Also, take into consideration that no physician gets a perfect score across all of these scorecards. In today’s medicine, anything short of perfection is a “ding.” The reality is that dings are part of the new value-based world, and it’s important that we recognize them for what they are—opportunities for improvement rather than points of frustration.

Let’s face it, medical providers do not like to be judged. Many of us, as physicians, have succeeded in our professions due to our hard work and dedication. But, more importantly, our pursuit of excellence is what sets us apart. Perfection is the gold standard and anything less will not suffice. We believe that our patients’ lives depend upon it.

When we see scorecards produced by a payer and see that we do not meet or exceed all measures, many of us find this as being insufficient in the care we provide. As a medical director for Aledade, my conversation with primary care physicians in our national accountable care organization (ACO) network generally go like this:

The Over-Utilization Ding: Frequent Emergency Department (ED) Visits
“You mean to tell me I’m getting dinged for that guy? There is no way I can keep him out of the emergency room. He loves going there.”

The opportunity for over utilizers “frequent flyers” is to have them utilize you more. Less ED visits are a step in the right direction, so rather than trying to “fix” or “make perfect” one frequent flyer, we will instead attempt to reduce a few visits among all of your frequent flyers. We do this by helping practices expand same day access, teach patients to call the physician first, and add robust care management that targets patients who “love” the ED.

The Over-Budget Ding: Costs More Than Expected
“So what you’re saying is that I am getting dinged for his liver transplant? How am I supposed to control his costs? I am just his primary care physician.”
The opportunity for high cost patients is to start thinking ahead. Ask yourself the “surprise question” are the high costs due to a specific medical condition, like cancer? Would it surprise you if the patient died in the next six to 12 months? If the answer is no, has the patient or family received an end-of-life conversation? If this is not an end-of-life situation, is chronic care management appropriate? Are the costs episodic? If so, there might not be much that you can do besides embrace the ding.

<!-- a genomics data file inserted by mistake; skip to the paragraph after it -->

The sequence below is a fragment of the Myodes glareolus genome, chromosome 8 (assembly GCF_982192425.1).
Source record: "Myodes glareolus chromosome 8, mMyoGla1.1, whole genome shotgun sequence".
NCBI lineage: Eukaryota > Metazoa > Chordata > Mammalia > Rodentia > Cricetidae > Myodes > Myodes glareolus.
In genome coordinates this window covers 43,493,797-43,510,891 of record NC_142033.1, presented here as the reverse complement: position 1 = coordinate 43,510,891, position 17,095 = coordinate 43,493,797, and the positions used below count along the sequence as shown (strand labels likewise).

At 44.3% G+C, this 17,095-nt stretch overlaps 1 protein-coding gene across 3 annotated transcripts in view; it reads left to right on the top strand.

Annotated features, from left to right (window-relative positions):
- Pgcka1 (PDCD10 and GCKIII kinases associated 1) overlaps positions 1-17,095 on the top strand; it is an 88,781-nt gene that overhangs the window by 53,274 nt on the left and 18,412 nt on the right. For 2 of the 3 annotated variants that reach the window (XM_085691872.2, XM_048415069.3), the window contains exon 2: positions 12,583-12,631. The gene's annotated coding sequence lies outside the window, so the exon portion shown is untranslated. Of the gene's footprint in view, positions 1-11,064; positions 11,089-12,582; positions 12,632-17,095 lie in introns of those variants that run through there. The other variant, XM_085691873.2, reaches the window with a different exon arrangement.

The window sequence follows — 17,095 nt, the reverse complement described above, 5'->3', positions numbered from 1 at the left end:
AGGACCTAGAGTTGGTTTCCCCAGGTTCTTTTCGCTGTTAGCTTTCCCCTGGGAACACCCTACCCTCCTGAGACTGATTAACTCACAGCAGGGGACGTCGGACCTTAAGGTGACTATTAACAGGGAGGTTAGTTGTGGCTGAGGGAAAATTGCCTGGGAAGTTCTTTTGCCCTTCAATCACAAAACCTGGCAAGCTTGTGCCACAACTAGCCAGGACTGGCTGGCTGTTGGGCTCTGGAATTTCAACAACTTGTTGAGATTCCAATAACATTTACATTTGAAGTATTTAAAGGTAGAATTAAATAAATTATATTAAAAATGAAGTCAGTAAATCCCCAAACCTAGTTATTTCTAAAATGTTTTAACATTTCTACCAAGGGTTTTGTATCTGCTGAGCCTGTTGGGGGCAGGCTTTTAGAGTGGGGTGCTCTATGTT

The Quality Measure Ding: Failure to Meet a Seemingly Arbitrary Content Management System Defined By Quality Measures that Make No Sense Clinically
“You mean to tell me I’m getting dinged by a patient with diabetes, who refuses to take my medical advice? I am going to dismiss that patient from my practice so I never get dinged again.”

This particular ding can provide the opportunity to improve quality measure performance for an entire population. Can the measure be addressed across the entire population? Are you leveraging standing orders? Are you seeing poorly controlled patients more frequently until they reach a specific goal? Do you recognize the opportunity to improve your risk coding for these complex patients?

It’s time to rethink the ding. It can feel frustrating to have someone tell you that you are not doing your job well, but embrace the ding and let it be your call to action. Keep providing the best quality care to your patients, always with positive outcomes in mind. If you get dinged, then you will know where you need to get better. Focus on providing better care at affordable costs.